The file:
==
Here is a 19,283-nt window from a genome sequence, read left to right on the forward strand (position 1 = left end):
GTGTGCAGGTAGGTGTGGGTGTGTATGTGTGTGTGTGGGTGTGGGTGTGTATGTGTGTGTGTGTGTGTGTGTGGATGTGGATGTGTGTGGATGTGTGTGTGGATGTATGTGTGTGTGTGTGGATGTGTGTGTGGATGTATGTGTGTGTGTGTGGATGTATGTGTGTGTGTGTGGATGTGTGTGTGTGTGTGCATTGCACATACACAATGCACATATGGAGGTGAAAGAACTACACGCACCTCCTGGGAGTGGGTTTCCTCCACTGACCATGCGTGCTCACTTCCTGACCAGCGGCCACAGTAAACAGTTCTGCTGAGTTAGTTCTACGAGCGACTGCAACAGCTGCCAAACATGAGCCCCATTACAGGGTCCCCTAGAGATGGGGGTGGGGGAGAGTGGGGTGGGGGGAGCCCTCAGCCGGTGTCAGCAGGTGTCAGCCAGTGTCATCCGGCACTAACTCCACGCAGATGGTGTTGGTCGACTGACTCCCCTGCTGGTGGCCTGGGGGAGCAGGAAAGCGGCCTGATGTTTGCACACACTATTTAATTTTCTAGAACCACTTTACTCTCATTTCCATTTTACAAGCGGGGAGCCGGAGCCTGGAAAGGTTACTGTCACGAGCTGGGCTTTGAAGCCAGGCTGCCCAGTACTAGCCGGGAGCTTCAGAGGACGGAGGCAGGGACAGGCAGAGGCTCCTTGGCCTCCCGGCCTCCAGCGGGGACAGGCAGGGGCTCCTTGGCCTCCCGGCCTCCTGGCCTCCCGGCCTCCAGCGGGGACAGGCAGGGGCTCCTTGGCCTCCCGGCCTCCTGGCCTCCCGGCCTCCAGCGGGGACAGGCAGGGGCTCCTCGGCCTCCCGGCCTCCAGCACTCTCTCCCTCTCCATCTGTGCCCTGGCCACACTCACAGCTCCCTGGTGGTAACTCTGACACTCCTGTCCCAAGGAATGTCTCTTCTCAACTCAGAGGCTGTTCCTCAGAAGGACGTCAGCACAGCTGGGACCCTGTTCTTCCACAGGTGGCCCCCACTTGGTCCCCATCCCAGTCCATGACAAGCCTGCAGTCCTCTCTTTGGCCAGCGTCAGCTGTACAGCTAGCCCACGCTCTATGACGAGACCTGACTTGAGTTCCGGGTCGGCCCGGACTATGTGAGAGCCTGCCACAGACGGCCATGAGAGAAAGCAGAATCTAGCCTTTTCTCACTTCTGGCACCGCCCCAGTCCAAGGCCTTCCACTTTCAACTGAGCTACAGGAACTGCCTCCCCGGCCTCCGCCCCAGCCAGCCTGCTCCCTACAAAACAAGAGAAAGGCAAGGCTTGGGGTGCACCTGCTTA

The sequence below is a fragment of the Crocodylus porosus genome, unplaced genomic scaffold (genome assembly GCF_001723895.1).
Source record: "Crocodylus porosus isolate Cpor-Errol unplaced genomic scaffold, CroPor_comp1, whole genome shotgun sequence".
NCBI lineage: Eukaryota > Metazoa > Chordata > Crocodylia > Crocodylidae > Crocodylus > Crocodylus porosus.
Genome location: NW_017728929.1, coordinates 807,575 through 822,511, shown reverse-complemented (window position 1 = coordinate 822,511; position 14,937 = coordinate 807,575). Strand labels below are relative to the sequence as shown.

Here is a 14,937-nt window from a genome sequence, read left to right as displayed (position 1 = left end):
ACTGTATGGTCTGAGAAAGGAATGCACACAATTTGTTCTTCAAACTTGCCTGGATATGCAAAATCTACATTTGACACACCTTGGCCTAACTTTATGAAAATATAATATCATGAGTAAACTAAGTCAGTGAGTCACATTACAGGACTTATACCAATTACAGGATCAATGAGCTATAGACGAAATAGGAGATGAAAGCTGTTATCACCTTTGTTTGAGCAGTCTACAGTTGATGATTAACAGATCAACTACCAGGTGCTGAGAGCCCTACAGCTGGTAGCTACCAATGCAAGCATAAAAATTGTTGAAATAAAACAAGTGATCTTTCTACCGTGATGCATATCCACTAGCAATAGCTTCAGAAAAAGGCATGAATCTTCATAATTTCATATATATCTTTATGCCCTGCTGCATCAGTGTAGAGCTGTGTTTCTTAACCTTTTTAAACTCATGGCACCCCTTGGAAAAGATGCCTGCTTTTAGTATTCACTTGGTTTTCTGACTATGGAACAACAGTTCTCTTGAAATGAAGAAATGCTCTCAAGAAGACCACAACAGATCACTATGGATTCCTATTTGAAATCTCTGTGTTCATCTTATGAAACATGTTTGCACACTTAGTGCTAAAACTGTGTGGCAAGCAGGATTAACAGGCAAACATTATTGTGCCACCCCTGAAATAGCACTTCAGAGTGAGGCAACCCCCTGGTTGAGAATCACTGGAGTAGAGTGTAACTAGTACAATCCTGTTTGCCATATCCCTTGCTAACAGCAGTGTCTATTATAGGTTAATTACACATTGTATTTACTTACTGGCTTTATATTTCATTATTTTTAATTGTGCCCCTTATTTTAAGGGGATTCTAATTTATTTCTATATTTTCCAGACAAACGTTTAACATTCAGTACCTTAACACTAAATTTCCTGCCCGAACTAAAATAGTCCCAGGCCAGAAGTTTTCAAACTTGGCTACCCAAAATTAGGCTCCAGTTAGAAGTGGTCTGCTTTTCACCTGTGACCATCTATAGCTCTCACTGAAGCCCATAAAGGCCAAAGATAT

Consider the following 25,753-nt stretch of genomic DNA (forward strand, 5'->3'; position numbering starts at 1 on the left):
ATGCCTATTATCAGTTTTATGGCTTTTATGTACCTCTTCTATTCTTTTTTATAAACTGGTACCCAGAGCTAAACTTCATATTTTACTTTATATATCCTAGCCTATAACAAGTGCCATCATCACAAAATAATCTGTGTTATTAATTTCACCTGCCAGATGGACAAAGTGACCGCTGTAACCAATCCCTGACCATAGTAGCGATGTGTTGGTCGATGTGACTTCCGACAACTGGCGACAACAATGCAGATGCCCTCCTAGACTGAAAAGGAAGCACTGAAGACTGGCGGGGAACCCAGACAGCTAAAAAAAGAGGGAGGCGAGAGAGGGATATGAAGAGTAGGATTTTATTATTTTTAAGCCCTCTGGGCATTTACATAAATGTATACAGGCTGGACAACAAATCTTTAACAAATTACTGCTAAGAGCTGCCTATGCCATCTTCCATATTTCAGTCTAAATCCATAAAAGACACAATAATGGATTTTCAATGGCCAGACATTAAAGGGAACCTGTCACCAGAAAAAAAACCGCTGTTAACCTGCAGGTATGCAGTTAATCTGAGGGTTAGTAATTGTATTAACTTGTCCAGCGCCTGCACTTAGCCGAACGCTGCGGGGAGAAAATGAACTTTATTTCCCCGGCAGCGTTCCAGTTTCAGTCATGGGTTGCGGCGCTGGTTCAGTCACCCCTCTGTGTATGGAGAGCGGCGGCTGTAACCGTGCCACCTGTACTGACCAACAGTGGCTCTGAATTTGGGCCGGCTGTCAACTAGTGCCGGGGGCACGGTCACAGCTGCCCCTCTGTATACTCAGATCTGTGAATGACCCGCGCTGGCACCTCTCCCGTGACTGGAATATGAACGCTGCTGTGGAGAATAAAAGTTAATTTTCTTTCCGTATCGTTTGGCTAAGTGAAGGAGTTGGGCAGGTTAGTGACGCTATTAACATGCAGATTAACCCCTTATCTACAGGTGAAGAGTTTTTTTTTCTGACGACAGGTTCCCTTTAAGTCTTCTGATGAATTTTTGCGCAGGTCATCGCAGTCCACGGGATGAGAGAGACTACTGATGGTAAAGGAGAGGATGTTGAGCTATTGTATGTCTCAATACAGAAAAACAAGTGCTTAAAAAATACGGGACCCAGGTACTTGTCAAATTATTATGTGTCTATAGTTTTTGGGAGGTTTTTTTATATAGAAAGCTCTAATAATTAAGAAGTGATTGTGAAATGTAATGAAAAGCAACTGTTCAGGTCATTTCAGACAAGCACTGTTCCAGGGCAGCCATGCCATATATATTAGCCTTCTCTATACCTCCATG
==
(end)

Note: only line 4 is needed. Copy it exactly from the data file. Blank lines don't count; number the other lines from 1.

Source record: "Crocodylus porosus isolate Cpor-Errol unplaced genomic scaffold, CroPor_comp1, whole genome shotgun sequence".